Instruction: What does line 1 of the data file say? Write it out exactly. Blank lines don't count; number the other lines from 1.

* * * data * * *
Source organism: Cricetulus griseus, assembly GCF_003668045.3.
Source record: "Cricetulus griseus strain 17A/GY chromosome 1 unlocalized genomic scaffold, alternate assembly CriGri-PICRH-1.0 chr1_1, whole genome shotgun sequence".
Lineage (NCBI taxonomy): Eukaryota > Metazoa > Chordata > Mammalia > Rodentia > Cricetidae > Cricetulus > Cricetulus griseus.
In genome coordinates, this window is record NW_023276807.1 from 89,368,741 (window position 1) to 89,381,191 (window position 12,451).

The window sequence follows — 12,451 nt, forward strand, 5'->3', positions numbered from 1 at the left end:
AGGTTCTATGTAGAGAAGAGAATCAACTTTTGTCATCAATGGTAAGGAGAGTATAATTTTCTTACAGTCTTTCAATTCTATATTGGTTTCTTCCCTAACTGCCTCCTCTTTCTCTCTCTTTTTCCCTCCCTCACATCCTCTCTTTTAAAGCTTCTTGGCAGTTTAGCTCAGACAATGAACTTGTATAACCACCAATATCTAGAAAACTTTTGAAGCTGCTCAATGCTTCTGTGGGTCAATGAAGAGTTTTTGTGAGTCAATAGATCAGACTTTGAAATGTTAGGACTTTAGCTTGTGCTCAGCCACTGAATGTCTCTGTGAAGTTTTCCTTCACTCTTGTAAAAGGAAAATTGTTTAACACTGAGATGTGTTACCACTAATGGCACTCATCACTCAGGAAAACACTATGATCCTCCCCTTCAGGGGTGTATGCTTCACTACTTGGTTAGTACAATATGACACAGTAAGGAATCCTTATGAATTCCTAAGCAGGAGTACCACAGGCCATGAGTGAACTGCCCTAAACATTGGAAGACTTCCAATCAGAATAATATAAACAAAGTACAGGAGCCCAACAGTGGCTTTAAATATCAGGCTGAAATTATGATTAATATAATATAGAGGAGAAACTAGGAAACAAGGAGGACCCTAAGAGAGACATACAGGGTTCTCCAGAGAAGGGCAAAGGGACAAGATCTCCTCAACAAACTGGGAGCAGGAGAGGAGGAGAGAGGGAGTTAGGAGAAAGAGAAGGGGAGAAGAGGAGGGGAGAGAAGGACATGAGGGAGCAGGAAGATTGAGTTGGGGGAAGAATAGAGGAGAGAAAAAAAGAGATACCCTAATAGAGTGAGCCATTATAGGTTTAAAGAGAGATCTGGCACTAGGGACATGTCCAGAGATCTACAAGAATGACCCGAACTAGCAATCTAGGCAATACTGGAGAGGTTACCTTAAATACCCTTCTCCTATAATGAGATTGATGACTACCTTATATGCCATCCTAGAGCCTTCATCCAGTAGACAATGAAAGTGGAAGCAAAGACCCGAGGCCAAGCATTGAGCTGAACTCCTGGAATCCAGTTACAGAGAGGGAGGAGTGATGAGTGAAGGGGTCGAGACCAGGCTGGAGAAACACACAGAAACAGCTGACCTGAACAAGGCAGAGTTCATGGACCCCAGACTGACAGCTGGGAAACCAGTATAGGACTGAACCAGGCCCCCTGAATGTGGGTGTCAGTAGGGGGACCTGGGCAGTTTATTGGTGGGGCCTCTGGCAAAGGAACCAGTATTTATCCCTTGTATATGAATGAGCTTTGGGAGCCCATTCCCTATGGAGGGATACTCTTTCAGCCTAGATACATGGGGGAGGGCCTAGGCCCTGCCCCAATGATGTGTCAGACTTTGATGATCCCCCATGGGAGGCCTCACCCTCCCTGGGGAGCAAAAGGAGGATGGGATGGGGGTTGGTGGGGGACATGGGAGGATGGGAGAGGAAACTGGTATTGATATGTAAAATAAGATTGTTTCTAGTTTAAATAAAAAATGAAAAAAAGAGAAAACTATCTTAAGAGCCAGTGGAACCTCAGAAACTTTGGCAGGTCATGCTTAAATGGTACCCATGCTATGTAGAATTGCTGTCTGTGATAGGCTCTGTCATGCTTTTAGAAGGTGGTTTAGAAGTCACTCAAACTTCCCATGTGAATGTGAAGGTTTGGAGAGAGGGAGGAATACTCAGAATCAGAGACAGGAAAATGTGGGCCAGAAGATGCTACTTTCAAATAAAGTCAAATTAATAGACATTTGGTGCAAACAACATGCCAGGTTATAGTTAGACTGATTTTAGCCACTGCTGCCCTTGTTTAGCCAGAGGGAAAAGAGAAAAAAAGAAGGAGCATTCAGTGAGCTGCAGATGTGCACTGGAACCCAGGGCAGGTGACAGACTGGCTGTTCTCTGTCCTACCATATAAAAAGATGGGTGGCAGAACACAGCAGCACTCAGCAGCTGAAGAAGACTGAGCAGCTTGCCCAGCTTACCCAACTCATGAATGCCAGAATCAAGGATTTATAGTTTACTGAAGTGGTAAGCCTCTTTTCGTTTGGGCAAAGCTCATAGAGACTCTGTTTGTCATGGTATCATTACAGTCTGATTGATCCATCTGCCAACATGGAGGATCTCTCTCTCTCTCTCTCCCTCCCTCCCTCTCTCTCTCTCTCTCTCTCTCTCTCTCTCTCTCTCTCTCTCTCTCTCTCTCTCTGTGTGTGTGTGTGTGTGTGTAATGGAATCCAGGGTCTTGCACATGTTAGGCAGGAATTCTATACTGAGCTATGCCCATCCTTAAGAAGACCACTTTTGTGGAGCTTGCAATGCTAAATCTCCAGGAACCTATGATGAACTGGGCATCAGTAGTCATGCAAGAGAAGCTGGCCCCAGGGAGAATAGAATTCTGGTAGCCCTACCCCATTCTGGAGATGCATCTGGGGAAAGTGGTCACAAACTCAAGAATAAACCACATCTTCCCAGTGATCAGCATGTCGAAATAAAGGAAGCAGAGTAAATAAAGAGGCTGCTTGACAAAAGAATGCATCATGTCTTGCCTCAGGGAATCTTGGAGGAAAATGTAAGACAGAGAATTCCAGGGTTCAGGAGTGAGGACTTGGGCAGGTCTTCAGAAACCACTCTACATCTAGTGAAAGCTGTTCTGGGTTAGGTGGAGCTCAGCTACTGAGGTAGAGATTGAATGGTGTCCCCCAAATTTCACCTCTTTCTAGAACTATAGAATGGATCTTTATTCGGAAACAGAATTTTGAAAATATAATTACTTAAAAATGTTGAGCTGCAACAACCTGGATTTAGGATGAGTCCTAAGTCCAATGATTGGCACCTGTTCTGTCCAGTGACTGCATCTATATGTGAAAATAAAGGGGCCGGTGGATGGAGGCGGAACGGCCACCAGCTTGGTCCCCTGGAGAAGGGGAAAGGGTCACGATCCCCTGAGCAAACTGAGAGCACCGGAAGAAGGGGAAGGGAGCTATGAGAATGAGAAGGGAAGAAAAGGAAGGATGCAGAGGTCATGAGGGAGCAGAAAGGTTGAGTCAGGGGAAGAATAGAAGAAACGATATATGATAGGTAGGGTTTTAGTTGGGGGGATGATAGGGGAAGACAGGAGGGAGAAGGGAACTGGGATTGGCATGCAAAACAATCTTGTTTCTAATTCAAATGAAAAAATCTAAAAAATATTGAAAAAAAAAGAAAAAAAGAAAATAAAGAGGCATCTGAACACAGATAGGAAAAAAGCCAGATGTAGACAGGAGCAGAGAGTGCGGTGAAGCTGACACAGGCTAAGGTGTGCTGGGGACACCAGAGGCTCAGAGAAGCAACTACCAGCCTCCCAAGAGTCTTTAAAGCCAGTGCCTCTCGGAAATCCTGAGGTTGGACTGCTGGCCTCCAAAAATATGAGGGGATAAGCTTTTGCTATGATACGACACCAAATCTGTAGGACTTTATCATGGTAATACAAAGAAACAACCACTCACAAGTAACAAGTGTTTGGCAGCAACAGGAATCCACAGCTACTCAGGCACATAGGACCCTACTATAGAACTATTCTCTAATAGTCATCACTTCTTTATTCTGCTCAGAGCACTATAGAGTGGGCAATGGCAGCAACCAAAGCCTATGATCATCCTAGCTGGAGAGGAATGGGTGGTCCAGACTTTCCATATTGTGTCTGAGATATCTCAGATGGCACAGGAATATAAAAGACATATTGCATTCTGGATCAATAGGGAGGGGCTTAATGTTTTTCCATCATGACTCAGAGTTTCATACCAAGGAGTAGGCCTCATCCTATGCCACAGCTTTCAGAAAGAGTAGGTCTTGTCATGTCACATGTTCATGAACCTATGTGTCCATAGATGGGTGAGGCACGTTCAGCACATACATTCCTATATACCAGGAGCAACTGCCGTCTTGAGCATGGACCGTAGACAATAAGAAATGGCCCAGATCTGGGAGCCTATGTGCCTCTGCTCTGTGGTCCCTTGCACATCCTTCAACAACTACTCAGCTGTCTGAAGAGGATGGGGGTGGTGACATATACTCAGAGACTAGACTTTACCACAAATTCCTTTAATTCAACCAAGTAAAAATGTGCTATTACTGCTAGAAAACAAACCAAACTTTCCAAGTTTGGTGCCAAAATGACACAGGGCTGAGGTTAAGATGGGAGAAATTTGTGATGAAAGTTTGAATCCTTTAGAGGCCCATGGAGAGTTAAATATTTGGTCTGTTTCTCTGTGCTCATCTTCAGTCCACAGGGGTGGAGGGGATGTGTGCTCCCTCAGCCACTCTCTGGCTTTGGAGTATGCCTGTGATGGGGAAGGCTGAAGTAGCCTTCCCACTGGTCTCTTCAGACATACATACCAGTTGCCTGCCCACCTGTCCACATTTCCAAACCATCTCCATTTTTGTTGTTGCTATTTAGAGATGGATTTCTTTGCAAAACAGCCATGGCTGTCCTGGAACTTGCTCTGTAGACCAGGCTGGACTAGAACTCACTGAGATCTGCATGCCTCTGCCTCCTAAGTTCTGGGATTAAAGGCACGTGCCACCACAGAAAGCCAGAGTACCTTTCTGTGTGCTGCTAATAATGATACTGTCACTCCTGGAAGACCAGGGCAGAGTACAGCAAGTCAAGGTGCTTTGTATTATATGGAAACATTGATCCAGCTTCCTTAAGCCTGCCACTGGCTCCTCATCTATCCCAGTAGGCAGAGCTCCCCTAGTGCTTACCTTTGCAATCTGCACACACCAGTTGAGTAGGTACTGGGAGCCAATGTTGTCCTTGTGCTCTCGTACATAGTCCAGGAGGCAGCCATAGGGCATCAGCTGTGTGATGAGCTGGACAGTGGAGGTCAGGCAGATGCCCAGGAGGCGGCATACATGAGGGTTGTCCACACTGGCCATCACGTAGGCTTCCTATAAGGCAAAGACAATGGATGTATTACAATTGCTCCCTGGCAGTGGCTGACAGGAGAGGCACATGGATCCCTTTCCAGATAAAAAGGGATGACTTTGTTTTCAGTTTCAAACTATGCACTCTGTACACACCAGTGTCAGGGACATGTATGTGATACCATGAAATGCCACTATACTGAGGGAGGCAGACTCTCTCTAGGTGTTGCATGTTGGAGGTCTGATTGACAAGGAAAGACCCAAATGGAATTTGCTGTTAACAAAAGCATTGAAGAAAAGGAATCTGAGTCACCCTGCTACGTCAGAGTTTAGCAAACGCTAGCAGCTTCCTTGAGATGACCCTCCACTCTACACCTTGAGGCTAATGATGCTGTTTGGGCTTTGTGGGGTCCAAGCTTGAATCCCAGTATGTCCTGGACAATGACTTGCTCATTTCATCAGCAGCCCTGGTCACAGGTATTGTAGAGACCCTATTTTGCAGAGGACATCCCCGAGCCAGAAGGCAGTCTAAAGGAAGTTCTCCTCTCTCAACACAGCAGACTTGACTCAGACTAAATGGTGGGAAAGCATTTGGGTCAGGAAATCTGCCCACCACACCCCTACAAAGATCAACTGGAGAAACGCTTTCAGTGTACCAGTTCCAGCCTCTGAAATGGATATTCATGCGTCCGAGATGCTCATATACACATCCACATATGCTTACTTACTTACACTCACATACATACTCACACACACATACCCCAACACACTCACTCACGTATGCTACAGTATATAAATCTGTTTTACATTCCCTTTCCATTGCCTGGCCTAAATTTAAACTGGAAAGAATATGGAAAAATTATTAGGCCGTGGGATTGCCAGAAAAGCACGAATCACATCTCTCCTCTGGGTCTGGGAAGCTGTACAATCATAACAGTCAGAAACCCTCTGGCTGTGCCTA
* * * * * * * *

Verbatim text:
Source organism: Cricetulus griseus, assembly GCF_003668045.3.